Broken Heart – Booker T Feat. Jay James
I haven’t posted a blog in a while, so I thought I’d put up a transcription I was working on a few months back. I hadn’t heard this track before, but it turns out the vocalist (Jay James Picton) is from near where I live, we’ve hung out and jammed a few times since first meeting….he’s a great guy and a cool musician too. Check him out!
He told me about this track he did with Booker T, so I decided to check it out, and was floored by the bass player and his feel. His name is Bobby Ross Avila….you might not have heard of him, but you will have probably heard tracks he produced (with his brother IZ – check them out!) and you will definitely have heard a lot of the people they work with! It shocked me that I wasn’t aware of him, he’s an absolute beast. I felt I could learn a lot from doing a transcription of this song.
So here is the track:
And here is my transcription of his bassline for you to check out. It might not be 100% perfect, but that’s what the recording is for! If there are any major howlers you think need correction, comment on this post or use the Contact Page.
I thought I might do an outline analysis to demonstrate what I’m looking at when I do a transcription like this. As a quick aside, when working on something like this, I learn it from memory up to full speed first, before dissecting it for content. This dissection can be taken as far as you want, so I’ll just mention a few bits and bobs to hopefully spark some thought processes/research avenues for you to go down.
Analysis of the Transcription
Note Lengths: Especially on beat 2 but also beat 4, the bass cuts off or sustains his notes to clear room for the snare drum. Not normally a conscious decision when playing but can really help with your groove if worked on in the practice room.
Feel: It’s not fully addressed in the notation, but there is a lazy, behind the beat feel going on in the bass. The drums, especially hihats, are very much “on” the beat most of the time with occasional snare and kick drum behind the beat, but this is only on rare occasions.
On-beat/Off-beat Balance: The on-beat of beat 1 is utilised heavily in the bassline, but the other subsequent beats tend to be more syncopated. When the other on-beats are then used, it grounds the feel of the bassline, leading to it feeling heavier. Additionally, when beat 3 is played, often it is just a preceding note to the off-beat (+ of) 3, which is more heavily accented. It’s the balance of rhythmic lightness/heaviness which makes for a rhythmically interesting part. Too much of one or the other will make things uninteresting/unstable. To me, this bass part has great rhythmic interplay.
Mute/Ghost Notes: In this style these are very common, and can add real momentum to a song. In a mix context they can be very difficult to distinguish from the kick drum, so should be experimented with to see what feels the most comfortable and makes it groove the most. The thing to bear in mind is that the ghost are primarily derived from the subdivision of the groove; in this case straight 16th notes.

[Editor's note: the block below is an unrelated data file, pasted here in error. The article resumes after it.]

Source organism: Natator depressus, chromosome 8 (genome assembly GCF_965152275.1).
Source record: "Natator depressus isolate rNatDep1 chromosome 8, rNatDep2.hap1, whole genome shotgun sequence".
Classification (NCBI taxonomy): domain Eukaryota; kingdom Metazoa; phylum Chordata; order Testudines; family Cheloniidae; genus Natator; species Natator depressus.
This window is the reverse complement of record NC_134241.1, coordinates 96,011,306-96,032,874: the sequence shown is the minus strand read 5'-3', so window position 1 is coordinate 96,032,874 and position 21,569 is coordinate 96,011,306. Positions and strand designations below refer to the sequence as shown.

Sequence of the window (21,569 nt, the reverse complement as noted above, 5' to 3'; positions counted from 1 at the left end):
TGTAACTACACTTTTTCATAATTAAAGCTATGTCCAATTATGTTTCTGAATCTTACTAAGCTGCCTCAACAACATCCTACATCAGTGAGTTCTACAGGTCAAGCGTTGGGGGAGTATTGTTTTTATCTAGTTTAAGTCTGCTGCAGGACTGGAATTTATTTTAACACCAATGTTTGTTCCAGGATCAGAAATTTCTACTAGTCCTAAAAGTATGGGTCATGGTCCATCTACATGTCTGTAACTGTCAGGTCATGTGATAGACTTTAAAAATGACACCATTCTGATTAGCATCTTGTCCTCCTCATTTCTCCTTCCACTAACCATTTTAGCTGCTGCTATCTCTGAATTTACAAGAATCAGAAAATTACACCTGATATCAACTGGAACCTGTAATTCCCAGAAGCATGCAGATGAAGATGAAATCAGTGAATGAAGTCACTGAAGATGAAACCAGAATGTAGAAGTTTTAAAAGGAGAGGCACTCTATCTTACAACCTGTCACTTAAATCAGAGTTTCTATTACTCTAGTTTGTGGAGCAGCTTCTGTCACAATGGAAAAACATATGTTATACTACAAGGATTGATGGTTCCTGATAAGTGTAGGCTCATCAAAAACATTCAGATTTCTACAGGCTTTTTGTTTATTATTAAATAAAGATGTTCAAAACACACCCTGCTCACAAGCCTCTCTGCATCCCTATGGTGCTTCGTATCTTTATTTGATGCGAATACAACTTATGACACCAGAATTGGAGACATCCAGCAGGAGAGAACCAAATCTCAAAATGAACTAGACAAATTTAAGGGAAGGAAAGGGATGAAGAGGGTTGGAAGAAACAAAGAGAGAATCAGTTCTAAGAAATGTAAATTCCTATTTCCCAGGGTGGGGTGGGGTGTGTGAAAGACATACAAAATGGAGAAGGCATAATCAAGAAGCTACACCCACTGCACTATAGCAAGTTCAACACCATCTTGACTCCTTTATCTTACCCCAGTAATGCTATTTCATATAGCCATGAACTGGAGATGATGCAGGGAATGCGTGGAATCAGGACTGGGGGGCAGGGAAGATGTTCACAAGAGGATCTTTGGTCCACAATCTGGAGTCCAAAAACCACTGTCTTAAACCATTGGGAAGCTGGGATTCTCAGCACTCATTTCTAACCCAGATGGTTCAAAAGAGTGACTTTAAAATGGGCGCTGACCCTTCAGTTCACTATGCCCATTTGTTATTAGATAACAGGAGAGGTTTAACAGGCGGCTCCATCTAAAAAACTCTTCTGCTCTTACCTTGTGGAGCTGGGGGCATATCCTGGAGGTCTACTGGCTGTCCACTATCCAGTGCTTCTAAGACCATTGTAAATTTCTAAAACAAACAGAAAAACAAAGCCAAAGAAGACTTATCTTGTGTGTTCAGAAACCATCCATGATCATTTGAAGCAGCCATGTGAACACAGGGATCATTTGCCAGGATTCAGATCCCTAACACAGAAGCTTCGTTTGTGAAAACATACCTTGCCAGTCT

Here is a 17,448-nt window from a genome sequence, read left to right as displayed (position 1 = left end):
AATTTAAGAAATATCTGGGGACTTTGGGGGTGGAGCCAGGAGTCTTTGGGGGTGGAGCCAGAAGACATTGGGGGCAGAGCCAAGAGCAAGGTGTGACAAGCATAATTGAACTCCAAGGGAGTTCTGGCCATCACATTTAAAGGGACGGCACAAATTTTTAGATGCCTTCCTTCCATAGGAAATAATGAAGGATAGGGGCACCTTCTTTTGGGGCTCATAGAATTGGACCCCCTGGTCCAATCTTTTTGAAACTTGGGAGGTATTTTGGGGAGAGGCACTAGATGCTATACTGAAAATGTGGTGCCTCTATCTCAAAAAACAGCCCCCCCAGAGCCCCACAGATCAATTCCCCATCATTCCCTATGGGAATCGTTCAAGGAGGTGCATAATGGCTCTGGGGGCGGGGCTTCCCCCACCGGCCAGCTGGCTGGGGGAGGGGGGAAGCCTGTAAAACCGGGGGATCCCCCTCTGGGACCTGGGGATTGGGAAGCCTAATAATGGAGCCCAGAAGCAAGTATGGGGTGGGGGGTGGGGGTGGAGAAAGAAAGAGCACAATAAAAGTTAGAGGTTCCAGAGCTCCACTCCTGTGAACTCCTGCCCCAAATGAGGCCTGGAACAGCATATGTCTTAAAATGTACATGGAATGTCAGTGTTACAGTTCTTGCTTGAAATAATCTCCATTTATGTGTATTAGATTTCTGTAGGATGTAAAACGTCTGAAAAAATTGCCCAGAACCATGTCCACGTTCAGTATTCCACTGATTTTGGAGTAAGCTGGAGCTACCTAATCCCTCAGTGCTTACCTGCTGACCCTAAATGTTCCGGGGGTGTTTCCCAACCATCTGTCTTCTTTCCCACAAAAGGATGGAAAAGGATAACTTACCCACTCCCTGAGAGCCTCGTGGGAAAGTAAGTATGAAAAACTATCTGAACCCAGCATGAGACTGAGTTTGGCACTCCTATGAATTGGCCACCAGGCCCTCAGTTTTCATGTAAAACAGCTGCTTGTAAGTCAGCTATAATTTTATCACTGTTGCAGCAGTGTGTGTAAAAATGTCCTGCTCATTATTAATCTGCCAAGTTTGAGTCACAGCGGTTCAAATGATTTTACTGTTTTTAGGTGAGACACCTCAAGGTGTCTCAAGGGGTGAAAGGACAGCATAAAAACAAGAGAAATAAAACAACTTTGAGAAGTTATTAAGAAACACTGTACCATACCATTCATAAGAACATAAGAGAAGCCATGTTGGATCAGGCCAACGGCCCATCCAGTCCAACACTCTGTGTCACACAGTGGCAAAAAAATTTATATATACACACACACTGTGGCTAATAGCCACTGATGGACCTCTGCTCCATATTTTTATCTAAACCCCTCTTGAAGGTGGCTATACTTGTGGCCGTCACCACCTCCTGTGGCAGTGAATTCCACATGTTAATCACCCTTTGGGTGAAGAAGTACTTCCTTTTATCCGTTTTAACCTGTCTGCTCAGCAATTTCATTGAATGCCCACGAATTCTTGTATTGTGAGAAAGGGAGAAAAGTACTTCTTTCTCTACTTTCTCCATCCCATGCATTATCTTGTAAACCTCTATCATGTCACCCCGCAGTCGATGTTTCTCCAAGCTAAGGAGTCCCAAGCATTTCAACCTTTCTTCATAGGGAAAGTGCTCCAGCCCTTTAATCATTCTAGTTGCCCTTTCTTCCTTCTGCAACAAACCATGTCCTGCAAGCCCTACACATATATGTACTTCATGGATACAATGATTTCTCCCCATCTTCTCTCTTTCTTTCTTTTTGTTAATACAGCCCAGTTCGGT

Tonality: Essentially this is diatonic C Major, but additional chromaticism in the bassline adds interest and connects the dots. Major chords tend to be treated pentatonically, and C pentatonic really is providing the core of the material in this bassline.
Chromaticism: There are lots of chromatic approaches from 2 semitones above or below the chord tones in semiquaver phrases. In slower crotchet or quaver based phrases, single semitone approaches are favoured from either above or below.
While this isn’t addressed in the transcription itself, it is very important. To me this seems like a classic Fender-style bass tone, possibly a Jazz Bass, or something similar. The sound of the bass, while being very round and low-end heavy, is relatively uncompressed, with the compressor functioning as a peak limiter only when he plays hard. This means the muted ghost notes poke through more sonically.
Instrument Specific Techniques
As well as the ghosts, there are a large amounts of slides over larger intervals, and hammer-ons over smaller intervals of a semitone or tone.
Melodic Referencing: The bassline references and plays in unison with the vocal melody quite often. This balance between hinting at and joining with the melody, and playing countermelodically against it give contour, dynamic and motion to the song.
Build: Verse 1 – Lots of space during beat 2 and the first half of beat 3. From Pre Chorus 1, the on-beat of beat 3 is filled more often (primarily every other bar) but not with a hugely regular structure. There is also a build of intensity from beginning to end by mostly playing off the quaver until the bridge. After that, the bassline steps up a gear by playing more off the 16th note.
This is a great bassline transcription to learn/analyse, and is full of interesting ideas which could be applied to your own playing. Hopefully you’ve got some ideas on how to extract information from something like this and apply it to your own playing….this transcription definitely expanded my horizons.
As always, any questions/suggestions/whatever, please comment below or contact me.